5 Tips On Avoiding the Post-Office Relocation “Growing Pain” of Insufficient Office Space

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There is probably nothing more frustrating than moving into an office space that is insufficient in meeting your current and/or your future business needs. Avoiding this dilemma requires some proactive planning.

First, you need to know what you are starting with and what you want to end up with by the end of the lease term. You can do this by

  1. Acknowledging what you have and/or need in the short term (staff wise and equipment-wise)
  2. Having a five-year business plan that details anticipated changes in staff and equipment

 

Second, take measurements of all the office furniture and office equipment you plan to move into your new office space in the short term. With this information, you will be able to accurately plan the layout of your new office space based on actual rather than assumed information related to your office furniture and equipment.

Third, consider your staff (current and future) and the type of work spaces they will need to function most effectively. How many will need to be in collaborative workstations? How many will need closed-in offices? What about meeting rooms, lunch areas, storage areas?—how many would your organization need? Your answers to these questions multiplied by the knowledge that the standard space allotted to each room or staff member ranges from approximately 36 sq.ft (for a small cubicle) to 300 sq ft (for a large office) can help determine the total ideal size your new office space should be in order to meet your current and future business needs.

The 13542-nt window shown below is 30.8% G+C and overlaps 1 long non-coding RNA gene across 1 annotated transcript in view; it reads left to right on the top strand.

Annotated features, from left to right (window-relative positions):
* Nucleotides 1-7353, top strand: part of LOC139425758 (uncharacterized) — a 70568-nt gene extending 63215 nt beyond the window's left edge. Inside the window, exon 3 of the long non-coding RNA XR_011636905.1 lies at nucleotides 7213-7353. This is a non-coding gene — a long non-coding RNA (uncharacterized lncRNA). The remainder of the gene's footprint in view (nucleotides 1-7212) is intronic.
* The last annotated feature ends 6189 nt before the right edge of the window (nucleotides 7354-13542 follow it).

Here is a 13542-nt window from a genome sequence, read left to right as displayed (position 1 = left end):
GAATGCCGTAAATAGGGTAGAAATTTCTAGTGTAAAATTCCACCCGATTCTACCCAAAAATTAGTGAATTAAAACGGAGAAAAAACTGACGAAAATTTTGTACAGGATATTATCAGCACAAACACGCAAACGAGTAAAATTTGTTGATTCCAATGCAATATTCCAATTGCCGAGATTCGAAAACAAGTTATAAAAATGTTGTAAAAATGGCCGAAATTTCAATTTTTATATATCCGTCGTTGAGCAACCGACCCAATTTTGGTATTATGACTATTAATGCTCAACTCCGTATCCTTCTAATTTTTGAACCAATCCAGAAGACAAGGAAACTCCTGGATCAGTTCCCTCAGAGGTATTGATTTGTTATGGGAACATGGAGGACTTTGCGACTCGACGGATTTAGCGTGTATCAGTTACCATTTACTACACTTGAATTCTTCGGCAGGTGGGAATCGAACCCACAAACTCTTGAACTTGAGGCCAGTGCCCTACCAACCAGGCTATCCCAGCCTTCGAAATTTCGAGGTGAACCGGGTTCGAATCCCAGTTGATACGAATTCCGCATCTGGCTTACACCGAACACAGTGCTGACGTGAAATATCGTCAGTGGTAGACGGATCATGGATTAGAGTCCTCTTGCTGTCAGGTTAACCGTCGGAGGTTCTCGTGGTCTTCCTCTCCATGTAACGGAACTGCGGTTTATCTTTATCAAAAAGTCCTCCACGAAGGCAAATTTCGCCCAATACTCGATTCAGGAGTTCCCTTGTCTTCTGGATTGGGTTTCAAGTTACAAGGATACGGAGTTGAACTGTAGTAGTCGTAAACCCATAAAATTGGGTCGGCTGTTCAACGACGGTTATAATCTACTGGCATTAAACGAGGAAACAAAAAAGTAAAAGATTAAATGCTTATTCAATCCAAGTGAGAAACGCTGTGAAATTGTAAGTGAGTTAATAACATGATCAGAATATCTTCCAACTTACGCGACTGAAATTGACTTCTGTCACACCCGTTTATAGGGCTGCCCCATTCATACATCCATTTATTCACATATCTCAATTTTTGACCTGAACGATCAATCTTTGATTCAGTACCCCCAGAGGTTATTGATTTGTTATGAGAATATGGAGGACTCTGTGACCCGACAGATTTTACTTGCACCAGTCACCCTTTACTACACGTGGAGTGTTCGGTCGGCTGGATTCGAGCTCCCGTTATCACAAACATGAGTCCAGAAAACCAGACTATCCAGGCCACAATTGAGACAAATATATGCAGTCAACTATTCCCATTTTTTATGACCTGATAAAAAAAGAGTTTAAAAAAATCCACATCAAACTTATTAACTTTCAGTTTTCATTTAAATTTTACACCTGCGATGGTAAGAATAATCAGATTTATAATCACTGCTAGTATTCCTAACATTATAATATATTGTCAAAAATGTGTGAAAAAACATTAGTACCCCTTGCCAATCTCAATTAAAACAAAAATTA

Fourth, when checking out a potential office space, walk with a measuring device and use it to document the square footage (or square metres) of the office space. If the office space is somewhat irregular in shape, then take note of wall lengths and heights and the angles these walls create when they meet.

Finally, before signing any lease agreements, take all the information from the previous steps and create basic office space design layout. This can be done either by using design software or on paper with 2-dimensional cut-outs representing the office furniture and equipment, or you can have a professional office space planner provide one for you if you do not have the time or resources to do this yourself. Having a visual of each potential office space can help you determine which space would be optimal for your business. Just make sure your office space layout is to scale so that your decision is an accurate one.

There are other factors to consider when choosing the right office space such as electrical and internet capacity, but following the above can at least help ensure that your next office space is the right size to facilitate your current and future business operations.

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